Aro Dictionary

The Sanskrit term for drüpthab.
The Sanskrit term for damtsig.
The unsatisfying way of experiencing the world as deficient and wrong. Samsara is the result of dualised view. Literally, ‘cyclic existence’.
A community of Buddhist practitioners. Sometimes refers specifically to the community of ordained practitioners. There are two divisions of the ordained Sangha: the red or monastic Sangha of monks and nuns, and the white or ngak’phang Sangha of Tantrikas.
The ‘new schools’ of Tibetan Buddhism: Kagyüd, Sakya, and Gélug. The Sarma schools are based on new translations of the Indian Tantras made in the Eleventh Century. Compare Nyingma.
The Tibetan spelling is gSar ma.
The practice of visualising oneself as a yidam.
Read more about: self-arising
Self-liberation is the path of Dzogchen. Phenomena are self-liberated when we instantaneously recognise their non-dual nature, and allow them to be as they are. Compare renunciation and transformation.
Read more about: self-liberation
Sem-dé is the first of the three series of Dzogchen. It is the ‘Series of the nature of Mind’. It contains a ngöndro, the four naljors, that makes it possible to approach Dzogchen sem-dé on its own terms, rather than via Tantra.
The Tibetan spelling is sems sDe.
Read more about: sem-dé
Dzogchen is divided into three ‘series’ (or ‘categories’ – Tibetan ): sem-dé, long-dé, and men-ngag-dé. These three contain progressively less conceptual content. There is much to say about sem-dé, less about long-dé, and virtually nothing about men-ngag-dé.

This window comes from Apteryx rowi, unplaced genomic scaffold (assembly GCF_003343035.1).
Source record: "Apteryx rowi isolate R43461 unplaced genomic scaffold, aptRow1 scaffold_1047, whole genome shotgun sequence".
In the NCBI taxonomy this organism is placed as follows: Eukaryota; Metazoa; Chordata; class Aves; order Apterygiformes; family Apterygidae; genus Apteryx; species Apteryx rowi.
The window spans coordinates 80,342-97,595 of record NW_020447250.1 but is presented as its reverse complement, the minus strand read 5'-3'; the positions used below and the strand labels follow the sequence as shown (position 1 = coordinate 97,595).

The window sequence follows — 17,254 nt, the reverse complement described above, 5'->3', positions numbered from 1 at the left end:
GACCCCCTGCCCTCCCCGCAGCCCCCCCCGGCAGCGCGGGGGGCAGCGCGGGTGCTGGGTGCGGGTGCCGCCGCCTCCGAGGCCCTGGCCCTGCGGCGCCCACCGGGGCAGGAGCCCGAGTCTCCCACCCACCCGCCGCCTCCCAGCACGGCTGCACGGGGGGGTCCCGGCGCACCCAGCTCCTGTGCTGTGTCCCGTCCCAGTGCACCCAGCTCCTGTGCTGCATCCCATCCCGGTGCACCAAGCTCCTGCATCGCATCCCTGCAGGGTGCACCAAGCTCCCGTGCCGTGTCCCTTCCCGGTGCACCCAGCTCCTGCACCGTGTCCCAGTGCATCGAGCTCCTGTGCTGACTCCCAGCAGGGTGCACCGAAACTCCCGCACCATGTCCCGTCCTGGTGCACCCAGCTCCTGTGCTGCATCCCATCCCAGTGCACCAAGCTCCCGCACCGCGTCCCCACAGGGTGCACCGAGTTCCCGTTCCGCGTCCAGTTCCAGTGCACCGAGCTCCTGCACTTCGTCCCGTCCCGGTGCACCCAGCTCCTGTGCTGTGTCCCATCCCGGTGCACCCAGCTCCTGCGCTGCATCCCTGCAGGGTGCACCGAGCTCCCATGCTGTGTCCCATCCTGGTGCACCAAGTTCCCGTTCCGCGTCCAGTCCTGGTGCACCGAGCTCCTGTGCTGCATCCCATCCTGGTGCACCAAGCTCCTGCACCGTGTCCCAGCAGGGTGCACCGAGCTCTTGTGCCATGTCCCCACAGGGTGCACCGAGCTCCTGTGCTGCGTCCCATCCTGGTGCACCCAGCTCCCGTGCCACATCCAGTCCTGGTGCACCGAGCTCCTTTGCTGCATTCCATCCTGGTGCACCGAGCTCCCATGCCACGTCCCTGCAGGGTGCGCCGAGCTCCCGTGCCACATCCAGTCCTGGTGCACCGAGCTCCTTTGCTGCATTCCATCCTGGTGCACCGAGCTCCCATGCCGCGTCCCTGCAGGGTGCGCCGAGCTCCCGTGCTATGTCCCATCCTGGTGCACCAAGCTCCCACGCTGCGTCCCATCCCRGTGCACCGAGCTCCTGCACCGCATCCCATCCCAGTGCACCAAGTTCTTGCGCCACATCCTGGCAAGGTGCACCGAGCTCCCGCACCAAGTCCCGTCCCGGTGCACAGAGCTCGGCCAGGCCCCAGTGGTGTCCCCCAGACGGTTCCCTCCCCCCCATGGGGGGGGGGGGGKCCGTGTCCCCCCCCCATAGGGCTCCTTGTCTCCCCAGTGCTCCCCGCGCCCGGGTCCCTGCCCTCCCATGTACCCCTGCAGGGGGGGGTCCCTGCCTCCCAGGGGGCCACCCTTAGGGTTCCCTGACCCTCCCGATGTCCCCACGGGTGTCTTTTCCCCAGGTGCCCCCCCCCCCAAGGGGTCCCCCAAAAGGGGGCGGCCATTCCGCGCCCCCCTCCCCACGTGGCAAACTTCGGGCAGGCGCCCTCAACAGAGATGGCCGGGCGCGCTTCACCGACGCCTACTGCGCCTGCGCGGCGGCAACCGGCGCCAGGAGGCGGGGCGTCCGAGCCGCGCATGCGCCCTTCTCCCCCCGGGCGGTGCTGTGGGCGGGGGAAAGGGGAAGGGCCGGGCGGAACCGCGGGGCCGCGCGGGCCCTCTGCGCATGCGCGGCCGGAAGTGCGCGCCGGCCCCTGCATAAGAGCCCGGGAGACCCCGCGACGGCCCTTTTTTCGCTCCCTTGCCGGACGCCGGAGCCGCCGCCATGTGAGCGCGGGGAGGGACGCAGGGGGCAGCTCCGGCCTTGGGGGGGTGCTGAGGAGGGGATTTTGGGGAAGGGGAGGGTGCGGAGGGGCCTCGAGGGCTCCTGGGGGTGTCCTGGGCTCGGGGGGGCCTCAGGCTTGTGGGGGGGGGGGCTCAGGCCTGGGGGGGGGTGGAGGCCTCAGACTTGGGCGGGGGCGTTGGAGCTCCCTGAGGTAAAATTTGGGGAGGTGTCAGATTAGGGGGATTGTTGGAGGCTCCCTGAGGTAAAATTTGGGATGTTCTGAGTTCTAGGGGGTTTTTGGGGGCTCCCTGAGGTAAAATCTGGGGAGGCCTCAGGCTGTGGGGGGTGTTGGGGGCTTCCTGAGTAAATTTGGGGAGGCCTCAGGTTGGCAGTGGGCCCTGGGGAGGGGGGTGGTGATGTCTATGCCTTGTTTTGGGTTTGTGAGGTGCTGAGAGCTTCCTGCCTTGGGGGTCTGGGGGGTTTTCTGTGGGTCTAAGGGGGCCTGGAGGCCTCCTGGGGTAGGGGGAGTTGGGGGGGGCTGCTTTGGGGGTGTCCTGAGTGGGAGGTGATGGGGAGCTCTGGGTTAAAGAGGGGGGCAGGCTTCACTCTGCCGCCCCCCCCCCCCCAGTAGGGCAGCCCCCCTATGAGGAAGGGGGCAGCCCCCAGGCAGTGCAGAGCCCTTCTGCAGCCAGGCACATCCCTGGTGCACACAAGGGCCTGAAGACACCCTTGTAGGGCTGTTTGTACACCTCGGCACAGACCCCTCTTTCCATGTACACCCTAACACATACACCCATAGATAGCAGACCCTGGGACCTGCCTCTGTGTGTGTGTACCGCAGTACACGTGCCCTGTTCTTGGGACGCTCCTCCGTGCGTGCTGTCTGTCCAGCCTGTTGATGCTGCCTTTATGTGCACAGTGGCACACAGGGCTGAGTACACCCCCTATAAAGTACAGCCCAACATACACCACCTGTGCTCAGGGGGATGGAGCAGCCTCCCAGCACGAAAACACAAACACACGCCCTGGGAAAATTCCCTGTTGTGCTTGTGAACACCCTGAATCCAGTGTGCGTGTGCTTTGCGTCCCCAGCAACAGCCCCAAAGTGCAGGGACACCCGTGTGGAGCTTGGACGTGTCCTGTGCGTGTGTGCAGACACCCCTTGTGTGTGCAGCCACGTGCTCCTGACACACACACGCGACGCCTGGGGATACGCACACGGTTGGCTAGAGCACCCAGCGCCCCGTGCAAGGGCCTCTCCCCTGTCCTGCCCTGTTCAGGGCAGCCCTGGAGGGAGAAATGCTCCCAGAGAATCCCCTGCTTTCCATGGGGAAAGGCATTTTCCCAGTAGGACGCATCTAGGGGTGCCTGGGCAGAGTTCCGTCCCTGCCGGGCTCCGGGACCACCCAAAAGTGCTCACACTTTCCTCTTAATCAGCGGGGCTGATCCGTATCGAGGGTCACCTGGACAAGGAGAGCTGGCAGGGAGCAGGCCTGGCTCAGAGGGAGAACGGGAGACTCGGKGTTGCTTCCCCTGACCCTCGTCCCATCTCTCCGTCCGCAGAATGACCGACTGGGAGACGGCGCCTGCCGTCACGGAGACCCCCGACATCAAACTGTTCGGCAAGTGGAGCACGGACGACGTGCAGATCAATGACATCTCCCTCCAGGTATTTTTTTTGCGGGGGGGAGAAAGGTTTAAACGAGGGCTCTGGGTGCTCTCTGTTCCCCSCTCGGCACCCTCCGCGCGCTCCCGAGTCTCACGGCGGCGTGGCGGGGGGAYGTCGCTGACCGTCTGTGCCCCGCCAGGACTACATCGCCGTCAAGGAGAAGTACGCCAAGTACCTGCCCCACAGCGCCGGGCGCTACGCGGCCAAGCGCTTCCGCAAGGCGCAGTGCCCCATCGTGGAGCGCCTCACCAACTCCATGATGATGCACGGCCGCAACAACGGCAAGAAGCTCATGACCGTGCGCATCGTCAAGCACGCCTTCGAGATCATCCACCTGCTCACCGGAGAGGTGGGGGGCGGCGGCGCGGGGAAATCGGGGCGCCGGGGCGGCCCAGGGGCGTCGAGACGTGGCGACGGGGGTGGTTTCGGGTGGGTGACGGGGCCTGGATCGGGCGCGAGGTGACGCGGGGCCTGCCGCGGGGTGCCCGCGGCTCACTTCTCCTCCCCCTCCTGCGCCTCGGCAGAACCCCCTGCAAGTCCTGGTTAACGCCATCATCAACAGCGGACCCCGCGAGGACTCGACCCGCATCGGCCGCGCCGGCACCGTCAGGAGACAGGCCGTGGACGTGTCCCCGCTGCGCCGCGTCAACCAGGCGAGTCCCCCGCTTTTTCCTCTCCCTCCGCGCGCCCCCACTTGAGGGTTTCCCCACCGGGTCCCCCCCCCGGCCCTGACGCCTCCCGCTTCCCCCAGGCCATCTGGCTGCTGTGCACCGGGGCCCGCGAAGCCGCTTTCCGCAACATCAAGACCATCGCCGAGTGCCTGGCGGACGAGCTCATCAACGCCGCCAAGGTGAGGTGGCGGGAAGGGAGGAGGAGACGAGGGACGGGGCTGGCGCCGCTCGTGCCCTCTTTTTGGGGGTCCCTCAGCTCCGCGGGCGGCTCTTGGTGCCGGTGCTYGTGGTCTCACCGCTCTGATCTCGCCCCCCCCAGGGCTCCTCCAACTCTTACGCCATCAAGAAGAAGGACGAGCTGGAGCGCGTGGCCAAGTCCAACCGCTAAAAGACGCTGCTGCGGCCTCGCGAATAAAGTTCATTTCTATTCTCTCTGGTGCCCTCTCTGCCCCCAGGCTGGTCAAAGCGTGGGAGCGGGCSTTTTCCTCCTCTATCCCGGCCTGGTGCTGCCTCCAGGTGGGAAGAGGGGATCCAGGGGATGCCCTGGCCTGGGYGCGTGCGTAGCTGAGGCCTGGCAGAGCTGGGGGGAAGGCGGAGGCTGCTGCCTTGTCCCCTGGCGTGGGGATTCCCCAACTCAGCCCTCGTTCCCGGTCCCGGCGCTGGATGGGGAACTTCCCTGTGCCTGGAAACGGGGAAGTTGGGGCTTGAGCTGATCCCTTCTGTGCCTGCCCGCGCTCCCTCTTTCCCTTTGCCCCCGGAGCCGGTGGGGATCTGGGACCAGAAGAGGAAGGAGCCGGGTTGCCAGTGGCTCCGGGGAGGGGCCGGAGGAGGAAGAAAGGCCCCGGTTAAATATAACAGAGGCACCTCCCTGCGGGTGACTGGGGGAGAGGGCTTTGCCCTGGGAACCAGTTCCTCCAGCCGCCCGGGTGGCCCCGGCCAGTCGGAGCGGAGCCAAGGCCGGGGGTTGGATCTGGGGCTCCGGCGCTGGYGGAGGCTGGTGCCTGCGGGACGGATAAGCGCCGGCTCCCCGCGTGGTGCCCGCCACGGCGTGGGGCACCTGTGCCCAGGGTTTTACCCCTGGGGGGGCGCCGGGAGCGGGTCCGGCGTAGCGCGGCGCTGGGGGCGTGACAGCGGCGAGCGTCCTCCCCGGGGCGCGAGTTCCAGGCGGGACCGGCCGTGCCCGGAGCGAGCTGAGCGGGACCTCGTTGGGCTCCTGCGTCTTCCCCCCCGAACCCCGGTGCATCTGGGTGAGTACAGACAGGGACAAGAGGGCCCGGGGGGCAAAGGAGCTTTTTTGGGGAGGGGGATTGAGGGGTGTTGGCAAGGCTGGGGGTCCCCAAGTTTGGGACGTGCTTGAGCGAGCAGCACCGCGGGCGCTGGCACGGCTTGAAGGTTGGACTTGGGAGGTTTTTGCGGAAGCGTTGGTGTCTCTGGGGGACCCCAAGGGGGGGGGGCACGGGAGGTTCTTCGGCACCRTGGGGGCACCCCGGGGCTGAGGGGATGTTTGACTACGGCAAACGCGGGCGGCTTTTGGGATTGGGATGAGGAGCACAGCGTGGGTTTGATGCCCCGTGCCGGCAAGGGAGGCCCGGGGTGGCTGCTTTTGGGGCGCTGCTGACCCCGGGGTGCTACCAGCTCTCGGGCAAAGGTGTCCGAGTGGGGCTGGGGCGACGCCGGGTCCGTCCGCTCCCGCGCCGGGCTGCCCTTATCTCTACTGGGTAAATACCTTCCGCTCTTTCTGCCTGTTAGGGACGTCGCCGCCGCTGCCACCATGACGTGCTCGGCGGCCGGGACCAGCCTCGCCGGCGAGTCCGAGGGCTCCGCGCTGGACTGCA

The Tibetan spelling is sDe.
Read more about: series
The Sanskrit term for shi-nè.
Shi-nè literally means ‘peaceful abiding’ in Tibetan. It refers to the direct perception of emptiness without conceptual interpretation. It also refers to several meditation methods that aim to find this experience by stilling the mind. Shi-nè is the first of the four naljors of Dzogchen sem-dé. The second is lhatong.
The Tibetan spelling is zhi gNas.
The equivalent Sanskrit term is shamatha.
Aro sKu-mNyé is a system of physical exercises that give rise to extraordinary sensations in the subtle body. Through experiencing these sensations, it is possible to find the presence of non-dual awareness in the dimension of tactility. Aro sKu-mNyé derives from Dzogchen long-dé.
Read more about: sKu-mNyé
subtle body
The energetic body. It is described in terms of ‘channels’ (or ‘spatial nerves’); ‘winds’ (or ‘energies’); and ‘points’ (or ‘elemental essences’).
Used in two ways. A sutra is a Buddhist sacred text, generally expressing teachings from Sutrayana. ‘Sutra’ is also used as a shortened form of Sutrayana.
The Buddhist yana whose path is renunciation. The base is suspicion of samsara, and the result is direct perception of emptiness. Sutrayana consists of Hinayana and Mahayana. Compare Tantrayana and Dzogchen.